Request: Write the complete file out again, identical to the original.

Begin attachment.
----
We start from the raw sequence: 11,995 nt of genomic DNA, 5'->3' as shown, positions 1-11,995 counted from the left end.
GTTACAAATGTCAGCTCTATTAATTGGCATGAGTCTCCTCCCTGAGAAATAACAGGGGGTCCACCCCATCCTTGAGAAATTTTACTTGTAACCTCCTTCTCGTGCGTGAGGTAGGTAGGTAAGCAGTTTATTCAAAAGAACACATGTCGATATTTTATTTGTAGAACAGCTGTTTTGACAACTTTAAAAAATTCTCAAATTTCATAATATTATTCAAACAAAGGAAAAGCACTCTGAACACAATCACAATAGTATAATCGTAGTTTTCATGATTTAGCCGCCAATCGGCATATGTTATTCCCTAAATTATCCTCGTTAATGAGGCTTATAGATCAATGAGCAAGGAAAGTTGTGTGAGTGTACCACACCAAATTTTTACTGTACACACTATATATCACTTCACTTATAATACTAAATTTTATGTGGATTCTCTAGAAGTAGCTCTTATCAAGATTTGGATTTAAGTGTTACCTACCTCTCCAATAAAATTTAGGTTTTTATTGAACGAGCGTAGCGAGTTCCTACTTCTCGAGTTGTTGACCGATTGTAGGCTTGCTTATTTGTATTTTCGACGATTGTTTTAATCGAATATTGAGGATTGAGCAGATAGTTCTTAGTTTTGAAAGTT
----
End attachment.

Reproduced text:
We start from the raw sequence: 11,995 nt of genomic DNA, 5'->3' as shown, positions 1-11,995 counted from the left end.
GTTACAAATGTCAGCTCTATTAATTGGCATGAGTCTCCTCCCTGAGAAATAACAGGGGGTCCACCCCATCCTTGAGAAATTTTACTTGTAACCTCCTTCTCGTGCGTGAGGTAGGTAGGTAAGCAGTTTATTCAAAAGAACACATGTCGATATTTTATTTGTAGAACAGCTGTTTTGACAACTTTAAAAAATTCTCAAATTTCATAATATTATTCAAACAAAGGAAAAGCACTCTGAACACAATCACAATAGTATAATCGTAGTTTTCATGATTTAGCCGCCAATCGGCATATGTTATTCCCTAAATTATCCTCGTTAATGAGGCTTATAGATCAATGAGCAAGGAAAGTTGTGTGAGTGTACCACACCAAATTTTTACTGTACACACTATATATCACTTCACTTATAATACTAAATTTTATGTGGATTCTCTAGAAGTAGCTCTTATCAAGATTTGGATTTAAGTGTTACCTACCTCTCCAATAAAATTTAGGTTTTTATTGAACGAGCGTAGCGAGTTCCTACTTCTCGAGTTGTTGACCGATTGTAGGCTTGCTTATTTGTATTTTCGACGATTGTTTTAATCGAATATTGAGGATTGAGCAGATAGTTCTTAGTTTTGAAAGTT